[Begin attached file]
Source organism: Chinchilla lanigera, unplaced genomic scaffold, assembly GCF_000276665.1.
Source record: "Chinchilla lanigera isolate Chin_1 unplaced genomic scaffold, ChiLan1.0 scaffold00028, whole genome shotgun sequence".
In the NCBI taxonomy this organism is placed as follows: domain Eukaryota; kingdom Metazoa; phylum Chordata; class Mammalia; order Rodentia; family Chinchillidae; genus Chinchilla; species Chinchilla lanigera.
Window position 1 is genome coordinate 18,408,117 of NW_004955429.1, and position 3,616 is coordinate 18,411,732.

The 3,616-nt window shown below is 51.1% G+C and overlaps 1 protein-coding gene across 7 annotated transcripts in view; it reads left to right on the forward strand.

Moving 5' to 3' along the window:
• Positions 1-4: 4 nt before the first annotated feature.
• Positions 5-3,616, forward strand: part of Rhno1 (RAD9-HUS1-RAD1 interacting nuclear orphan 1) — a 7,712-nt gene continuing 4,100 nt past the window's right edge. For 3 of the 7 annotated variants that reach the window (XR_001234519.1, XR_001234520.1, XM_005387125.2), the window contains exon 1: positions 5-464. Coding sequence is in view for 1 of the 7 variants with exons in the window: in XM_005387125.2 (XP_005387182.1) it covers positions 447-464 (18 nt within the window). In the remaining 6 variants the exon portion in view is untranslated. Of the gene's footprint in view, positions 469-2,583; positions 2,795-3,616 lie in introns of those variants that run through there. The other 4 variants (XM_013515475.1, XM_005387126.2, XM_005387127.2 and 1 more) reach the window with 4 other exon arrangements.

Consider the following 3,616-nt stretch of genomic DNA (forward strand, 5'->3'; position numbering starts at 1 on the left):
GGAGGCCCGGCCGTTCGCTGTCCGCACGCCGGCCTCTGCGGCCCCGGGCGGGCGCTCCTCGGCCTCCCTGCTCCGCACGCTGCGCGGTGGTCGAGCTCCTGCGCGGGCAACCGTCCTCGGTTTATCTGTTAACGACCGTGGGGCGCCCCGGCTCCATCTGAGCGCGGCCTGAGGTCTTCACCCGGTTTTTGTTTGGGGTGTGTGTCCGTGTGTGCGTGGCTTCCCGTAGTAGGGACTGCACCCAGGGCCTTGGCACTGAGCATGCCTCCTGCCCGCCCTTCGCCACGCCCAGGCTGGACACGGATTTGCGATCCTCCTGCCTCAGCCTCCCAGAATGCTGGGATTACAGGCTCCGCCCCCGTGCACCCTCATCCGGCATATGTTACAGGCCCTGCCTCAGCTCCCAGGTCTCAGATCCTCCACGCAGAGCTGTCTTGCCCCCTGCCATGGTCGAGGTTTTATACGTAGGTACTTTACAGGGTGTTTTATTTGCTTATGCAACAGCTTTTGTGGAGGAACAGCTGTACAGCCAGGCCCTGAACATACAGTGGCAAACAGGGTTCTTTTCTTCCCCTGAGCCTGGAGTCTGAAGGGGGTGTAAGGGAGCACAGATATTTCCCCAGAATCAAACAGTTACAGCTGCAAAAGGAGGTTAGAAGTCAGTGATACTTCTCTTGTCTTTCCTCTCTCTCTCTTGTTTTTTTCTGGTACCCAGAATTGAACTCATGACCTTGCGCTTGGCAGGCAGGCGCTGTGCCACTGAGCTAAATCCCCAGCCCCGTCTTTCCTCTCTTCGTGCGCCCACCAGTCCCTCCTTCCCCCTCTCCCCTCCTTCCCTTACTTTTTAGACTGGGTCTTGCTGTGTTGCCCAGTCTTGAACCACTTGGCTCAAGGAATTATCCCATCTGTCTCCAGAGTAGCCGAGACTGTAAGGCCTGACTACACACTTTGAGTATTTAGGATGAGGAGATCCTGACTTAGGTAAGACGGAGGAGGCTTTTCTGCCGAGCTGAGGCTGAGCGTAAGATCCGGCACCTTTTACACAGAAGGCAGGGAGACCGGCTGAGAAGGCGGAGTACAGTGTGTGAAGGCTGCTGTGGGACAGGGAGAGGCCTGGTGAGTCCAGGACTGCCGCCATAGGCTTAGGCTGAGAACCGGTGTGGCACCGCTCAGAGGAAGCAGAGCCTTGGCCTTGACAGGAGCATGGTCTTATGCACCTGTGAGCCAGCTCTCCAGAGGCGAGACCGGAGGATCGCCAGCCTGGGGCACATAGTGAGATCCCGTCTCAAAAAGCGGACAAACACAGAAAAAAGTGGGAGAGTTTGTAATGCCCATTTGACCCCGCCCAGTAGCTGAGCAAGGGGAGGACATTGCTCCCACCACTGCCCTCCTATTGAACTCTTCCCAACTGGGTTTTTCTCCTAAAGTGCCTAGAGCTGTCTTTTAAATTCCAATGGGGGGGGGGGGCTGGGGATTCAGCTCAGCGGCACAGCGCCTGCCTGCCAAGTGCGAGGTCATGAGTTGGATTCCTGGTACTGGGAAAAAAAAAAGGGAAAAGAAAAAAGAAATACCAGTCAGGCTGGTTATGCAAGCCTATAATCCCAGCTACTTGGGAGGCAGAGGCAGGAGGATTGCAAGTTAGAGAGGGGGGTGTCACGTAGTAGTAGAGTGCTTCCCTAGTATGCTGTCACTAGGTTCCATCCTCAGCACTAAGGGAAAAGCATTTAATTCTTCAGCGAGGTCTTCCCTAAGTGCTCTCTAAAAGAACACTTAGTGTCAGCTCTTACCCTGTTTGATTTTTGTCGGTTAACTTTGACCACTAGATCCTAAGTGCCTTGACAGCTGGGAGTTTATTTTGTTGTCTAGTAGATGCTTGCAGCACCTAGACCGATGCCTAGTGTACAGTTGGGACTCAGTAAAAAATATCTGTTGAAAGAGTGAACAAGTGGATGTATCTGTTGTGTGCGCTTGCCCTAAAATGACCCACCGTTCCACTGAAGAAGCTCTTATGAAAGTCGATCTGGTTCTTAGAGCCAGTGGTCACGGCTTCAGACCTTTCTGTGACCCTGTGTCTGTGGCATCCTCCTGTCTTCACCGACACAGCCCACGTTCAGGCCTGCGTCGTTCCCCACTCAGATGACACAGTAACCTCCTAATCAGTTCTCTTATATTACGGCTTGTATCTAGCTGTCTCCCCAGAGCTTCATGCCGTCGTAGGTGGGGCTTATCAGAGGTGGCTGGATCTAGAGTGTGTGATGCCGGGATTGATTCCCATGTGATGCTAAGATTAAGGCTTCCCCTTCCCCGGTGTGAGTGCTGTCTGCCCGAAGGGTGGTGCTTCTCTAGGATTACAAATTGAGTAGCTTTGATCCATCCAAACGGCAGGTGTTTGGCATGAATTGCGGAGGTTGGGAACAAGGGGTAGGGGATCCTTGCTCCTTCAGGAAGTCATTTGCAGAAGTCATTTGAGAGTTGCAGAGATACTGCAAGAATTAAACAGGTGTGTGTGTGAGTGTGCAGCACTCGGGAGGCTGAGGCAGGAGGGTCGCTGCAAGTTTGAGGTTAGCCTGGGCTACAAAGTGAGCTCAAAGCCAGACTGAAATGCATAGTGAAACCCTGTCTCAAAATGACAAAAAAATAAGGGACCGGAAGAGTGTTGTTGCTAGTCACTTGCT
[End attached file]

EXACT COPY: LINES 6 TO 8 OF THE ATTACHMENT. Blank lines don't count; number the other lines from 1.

Moving 5' to 3' along the window:
• Positions 1-4: 4 nt before the first annotated feature.
• Positions 5-3,616, forward strand: part of Rhno1 (RAD9-HUS1-RAD1 interacting nuclear orphan 1) — a 7,712-nt gene continuing 4,100 nt past the window's right edge. For 3 of the 7 annotated variants that reach the window (XR_001234519.1, XR_001234520.1, XM_005387125.2), the window contains exon 1: positions 5-464. Coding sequence is in view for 1 of the 7 variants with exons in the window: in XM_005387125.2 (XP_005387182.1) it covers positions 447-464 (18 nt within the window). In the remaining 6 variants the exon portion in view is untranslated. Of the gene's footprint in view, positions 469-2,583; positions 2,795-3,616 lie in introns of those variants that run through there. The other 4 variants (XM_013515475.1, XM_005387126.2, XM_005387127.2 and 1 more) reach the window with 4 other exon arrangements.